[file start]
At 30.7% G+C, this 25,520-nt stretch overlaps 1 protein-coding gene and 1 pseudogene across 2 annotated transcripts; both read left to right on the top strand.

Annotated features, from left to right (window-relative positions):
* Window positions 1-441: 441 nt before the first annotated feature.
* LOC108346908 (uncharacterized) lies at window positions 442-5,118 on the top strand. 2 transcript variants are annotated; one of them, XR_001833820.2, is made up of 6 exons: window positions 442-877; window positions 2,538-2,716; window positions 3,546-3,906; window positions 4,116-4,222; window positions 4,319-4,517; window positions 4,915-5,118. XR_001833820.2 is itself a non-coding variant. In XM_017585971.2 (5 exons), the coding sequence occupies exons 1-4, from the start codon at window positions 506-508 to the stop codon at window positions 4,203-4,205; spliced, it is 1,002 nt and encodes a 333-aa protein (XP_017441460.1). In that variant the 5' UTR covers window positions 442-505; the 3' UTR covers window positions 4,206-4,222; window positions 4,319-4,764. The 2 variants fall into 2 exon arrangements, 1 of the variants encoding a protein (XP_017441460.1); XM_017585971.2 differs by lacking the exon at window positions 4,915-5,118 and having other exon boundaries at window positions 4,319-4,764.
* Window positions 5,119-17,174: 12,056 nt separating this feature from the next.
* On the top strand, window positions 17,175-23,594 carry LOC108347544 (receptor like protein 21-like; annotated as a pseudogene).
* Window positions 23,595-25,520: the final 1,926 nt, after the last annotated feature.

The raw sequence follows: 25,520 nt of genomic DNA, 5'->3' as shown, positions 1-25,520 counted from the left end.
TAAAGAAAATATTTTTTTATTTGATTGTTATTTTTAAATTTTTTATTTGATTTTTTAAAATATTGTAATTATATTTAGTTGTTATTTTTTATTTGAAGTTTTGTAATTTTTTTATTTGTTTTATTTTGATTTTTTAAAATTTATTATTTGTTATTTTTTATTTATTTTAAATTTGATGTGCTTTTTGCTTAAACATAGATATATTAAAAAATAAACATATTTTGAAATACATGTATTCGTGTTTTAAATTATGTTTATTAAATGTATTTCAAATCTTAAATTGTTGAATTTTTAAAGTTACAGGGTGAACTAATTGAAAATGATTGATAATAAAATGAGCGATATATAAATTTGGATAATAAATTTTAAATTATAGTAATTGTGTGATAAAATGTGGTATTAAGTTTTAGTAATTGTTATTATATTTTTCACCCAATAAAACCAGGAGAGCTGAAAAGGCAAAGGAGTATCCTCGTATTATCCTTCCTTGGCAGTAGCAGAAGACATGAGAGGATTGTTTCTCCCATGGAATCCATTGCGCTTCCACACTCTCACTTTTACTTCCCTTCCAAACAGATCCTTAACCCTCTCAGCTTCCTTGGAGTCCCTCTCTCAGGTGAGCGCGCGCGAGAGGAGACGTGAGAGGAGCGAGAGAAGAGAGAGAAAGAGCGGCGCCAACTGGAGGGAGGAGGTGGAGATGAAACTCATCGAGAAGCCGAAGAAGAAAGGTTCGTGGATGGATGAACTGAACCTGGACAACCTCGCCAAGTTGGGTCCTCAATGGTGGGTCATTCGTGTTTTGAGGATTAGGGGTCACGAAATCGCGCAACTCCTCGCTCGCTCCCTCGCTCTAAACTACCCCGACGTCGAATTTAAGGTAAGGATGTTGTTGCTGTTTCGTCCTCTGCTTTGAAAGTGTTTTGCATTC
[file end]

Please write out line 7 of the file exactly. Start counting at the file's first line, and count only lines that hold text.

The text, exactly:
* Window positions 23,595-25,520: the final 1,926 nt, after the last annotated feature.